This paper has been published for a special issue titled “From Genome Editing to New Reproductive Technologies: Ethical and Social Issues” of the journal Ethics & Politics, XX, 2018, 3, pp 35-52. ISSN: 1825-5167 guest-edited by Dr Maurizio Balistreri.
This paper discusses the possible biofuture imagined by George Church, in which we are able to grow humanized organs in pigs and edit them with CRISPR genome editing technologies so that they are free of porcine endogenous retroviruses that pose a risk for human transplant, and juxtaposes it with the biofuture imagined by Margaret Atwood in her 2003 novel Oryx and Crake. I adopt Ari Shick’s critique of speculative bioethics to show how an over-emphasis on the urgency of the experiments may overshadow other non-medical solutions to the problem of shortage of organs for transplantation. In the end, I draw some reflections on the role that science fiction and speculative fiction play in the construction of biofutures for bioethics.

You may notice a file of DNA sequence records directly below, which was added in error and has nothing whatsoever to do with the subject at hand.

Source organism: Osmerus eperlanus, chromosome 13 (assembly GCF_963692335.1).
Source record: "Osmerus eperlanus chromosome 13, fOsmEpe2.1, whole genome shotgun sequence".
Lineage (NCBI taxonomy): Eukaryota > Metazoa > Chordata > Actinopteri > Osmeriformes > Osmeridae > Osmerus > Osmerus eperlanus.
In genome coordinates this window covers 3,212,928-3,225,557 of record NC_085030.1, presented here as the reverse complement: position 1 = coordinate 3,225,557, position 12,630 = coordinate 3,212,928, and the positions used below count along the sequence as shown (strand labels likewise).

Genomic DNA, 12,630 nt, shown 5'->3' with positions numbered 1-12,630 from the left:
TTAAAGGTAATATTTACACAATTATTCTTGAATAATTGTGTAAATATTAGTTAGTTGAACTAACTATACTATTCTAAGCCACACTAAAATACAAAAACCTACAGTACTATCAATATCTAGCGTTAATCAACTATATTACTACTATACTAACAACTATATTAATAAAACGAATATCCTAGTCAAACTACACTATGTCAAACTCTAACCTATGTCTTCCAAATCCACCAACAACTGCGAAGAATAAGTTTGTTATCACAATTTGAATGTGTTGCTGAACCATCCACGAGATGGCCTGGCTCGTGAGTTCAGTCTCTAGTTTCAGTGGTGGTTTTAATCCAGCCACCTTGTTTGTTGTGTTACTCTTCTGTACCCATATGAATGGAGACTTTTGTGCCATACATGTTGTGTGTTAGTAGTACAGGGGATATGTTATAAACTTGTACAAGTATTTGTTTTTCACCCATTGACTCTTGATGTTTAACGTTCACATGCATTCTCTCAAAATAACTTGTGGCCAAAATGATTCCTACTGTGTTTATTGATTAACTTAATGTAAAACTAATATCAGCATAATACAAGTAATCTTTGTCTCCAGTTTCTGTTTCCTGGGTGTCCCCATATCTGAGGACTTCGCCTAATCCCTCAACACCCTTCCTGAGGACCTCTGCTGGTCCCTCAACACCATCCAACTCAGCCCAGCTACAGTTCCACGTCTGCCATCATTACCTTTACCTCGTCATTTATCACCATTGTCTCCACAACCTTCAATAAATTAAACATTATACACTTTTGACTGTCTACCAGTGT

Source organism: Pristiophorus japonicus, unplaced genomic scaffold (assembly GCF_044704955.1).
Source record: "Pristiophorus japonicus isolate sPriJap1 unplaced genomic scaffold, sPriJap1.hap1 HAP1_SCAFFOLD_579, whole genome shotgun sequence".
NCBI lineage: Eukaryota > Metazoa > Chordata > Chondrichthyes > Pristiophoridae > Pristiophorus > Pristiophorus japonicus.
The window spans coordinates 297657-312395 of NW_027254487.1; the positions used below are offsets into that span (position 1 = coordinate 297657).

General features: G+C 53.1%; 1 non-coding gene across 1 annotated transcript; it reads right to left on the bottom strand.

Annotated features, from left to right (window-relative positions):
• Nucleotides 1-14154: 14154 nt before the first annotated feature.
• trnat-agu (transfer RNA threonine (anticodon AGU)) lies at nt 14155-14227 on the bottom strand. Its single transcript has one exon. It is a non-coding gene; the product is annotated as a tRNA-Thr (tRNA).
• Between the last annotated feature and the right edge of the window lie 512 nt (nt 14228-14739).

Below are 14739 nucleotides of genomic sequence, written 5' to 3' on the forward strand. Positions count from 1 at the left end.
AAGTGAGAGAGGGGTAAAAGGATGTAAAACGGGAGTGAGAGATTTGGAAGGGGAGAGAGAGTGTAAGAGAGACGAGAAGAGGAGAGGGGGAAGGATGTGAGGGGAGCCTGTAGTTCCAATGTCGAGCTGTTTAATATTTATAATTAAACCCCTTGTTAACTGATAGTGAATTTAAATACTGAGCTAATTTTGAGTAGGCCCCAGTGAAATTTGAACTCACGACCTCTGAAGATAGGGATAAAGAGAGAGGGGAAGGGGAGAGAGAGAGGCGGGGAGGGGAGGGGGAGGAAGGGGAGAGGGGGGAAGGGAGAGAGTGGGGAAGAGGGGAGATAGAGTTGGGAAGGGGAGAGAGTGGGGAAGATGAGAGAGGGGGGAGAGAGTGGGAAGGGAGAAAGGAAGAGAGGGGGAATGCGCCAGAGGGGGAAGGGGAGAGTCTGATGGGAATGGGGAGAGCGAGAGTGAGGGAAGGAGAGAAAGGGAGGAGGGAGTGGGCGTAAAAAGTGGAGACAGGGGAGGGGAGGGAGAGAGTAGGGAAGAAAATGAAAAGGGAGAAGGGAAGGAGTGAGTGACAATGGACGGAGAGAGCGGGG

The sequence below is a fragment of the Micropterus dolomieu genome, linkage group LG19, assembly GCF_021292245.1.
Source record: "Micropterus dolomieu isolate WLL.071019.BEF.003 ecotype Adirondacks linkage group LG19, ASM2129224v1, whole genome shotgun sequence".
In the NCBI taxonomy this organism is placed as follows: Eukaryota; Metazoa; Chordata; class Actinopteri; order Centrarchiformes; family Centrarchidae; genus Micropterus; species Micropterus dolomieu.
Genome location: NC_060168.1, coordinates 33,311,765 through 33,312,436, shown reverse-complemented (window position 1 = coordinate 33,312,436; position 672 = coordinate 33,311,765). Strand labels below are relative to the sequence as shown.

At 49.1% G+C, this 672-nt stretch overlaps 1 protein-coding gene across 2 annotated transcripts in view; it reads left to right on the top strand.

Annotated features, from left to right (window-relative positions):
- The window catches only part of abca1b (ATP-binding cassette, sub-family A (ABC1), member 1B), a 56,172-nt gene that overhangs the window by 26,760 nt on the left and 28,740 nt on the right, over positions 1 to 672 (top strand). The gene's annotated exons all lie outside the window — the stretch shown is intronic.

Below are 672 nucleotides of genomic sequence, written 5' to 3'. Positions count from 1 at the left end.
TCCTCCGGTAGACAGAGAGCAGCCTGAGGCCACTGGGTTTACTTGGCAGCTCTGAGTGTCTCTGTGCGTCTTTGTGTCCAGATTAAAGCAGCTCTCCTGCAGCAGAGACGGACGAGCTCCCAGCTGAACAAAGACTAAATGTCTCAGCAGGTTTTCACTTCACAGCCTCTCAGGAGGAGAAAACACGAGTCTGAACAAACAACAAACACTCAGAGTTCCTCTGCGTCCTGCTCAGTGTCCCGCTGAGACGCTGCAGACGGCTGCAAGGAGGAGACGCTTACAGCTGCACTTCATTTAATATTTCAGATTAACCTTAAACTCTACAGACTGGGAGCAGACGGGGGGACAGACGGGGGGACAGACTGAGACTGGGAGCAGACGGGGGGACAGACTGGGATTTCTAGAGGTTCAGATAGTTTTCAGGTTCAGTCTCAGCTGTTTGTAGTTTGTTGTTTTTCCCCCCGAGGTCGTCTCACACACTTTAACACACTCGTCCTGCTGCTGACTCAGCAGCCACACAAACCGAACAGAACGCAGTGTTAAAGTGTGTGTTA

The full paper can be accessed here.
It was great to be back at the Department of Anthropology, History and Social Medicine at UCSF for a few days last week. During my visit I gave a talk as part of the Culpeper Seminar Series on ethics of CRISPR genome editing technologies. I was also interviewed by Professor Brian Dolan, Director of UC Medical Humanities Press and Professor of Social Medicine at UCSF, about my book “From Bench to Bedside, to Track and Field: The Context of Enhancement and its Ethical Relevance” published for UC Medical Humanities Press.
In the podcast (available here) I discuss genome editing technologies to alter the human embryo and to select children’s traits, genetic technologies to enhance athletic performance, and doping in professional sport.
The podcast is available here:
I look forward to participating in the Imagine! Festival of Ideas in Belfast on March 19th.
I will be discussing the socio-ethical implications of CRISPR genome editing. FOr more information and to register (free event!) click here: